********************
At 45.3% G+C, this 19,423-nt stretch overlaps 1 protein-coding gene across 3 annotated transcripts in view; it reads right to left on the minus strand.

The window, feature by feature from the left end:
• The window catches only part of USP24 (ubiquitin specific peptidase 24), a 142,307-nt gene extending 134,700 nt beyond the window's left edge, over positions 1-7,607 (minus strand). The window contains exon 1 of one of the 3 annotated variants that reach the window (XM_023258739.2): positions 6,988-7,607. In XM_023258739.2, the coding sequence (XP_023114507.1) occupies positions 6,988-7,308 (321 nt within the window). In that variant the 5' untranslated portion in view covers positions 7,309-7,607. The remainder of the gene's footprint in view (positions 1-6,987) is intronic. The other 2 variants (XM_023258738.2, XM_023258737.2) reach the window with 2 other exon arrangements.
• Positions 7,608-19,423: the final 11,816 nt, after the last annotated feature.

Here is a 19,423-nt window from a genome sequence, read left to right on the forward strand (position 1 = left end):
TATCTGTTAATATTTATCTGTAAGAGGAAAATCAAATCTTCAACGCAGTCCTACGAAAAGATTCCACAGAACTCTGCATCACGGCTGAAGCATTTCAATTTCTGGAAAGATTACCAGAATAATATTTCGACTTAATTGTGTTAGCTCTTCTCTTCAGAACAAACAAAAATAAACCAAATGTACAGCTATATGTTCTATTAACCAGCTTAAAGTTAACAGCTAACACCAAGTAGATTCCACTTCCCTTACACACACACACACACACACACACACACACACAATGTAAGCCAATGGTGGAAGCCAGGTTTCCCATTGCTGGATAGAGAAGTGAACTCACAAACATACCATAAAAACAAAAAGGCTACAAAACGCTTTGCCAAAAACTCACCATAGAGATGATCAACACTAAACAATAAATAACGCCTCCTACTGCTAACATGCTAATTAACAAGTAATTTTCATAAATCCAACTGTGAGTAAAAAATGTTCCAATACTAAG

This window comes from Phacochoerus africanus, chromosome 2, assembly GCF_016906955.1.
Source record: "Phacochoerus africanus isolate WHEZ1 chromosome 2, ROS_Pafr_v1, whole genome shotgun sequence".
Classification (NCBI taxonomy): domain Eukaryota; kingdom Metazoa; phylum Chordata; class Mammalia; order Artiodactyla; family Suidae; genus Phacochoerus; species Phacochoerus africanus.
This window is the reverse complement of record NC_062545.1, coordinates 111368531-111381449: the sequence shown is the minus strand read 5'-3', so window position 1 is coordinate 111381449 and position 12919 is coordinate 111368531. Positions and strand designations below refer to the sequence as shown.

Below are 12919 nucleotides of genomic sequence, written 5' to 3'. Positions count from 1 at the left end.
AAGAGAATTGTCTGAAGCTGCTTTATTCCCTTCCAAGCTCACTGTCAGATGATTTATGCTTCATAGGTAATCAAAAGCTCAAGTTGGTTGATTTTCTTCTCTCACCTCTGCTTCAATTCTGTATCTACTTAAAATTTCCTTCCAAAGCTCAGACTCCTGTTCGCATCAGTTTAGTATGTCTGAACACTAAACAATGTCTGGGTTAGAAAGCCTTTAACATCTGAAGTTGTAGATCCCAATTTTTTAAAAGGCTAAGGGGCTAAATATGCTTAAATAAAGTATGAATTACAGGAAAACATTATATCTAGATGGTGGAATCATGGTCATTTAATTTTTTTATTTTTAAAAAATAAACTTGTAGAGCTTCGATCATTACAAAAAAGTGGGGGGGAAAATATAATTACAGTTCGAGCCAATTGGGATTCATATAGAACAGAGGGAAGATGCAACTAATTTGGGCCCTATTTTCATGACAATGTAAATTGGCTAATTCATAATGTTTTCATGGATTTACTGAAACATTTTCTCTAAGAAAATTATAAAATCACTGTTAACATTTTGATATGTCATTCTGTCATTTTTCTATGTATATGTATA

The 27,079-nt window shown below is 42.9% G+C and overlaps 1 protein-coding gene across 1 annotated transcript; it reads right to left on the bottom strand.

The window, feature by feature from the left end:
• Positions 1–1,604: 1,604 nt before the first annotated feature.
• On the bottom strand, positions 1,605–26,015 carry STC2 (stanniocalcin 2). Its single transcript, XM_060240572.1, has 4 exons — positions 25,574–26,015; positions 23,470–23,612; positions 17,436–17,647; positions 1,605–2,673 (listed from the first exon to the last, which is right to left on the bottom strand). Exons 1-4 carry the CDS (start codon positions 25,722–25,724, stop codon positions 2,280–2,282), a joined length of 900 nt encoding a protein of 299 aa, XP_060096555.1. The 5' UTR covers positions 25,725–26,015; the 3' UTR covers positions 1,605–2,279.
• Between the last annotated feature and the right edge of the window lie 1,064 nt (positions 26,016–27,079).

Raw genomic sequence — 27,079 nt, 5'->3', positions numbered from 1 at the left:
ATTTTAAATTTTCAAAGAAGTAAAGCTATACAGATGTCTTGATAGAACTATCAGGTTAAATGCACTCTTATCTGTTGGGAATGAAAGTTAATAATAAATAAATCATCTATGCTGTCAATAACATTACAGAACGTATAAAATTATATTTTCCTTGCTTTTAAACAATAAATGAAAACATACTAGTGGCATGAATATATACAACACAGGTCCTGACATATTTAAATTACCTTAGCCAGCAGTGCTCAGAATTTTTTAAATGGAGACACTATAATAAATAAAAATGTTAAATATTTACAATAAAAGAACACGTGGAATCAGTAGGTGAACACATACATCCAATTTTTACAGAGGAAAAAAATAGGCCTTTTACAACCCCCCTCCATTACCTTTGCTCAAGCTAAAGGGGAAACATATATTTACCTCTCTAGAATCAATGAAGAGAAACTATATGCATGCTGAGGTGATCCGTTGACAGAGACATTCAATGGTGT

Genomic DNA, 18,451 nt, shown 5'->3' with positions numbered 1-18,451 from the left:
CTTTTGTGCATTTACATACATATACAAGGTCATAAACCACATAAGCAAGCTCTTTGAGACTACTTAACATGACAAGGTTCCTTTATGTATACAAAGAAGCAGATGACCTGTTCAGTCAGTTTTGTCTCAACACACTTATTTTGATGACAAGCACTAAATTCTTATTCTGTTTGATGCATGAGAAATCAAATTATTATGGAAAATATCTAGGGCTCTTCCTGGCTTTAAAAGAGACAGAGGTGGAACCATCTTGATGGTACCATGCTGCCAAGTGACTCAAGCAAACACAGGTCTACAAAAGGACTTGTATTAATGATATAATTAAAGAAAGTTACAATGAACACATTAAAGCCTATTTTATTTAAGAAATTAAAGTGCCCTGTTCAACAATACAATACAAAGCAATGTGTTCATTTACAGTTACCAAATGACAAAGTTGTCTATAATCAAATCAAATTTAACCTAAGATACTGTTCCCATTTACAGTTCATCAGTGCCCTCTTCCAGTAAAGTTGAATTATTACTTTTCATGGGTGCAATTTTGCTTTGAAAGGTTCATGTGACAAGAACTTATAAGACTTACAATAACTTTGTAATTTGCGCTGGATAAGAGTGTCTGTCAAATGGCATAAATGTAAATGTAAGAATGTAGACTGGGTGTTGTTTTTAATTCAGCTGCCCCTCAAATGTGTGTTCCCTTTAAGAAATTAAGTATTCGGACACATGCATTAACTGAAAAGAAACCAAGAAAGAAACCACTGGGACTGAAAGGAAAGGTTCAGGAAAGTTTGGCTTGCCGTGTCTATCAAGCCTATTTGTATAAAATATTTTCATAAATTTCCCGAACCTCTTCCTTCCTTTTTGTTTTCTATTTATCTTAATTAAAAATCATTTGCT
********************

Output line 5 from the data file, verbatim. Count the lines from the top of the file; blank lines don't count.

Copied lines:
Here is a 19,423-nt window from a genome sequence, read left to right on the forward strand (position 1 = left end):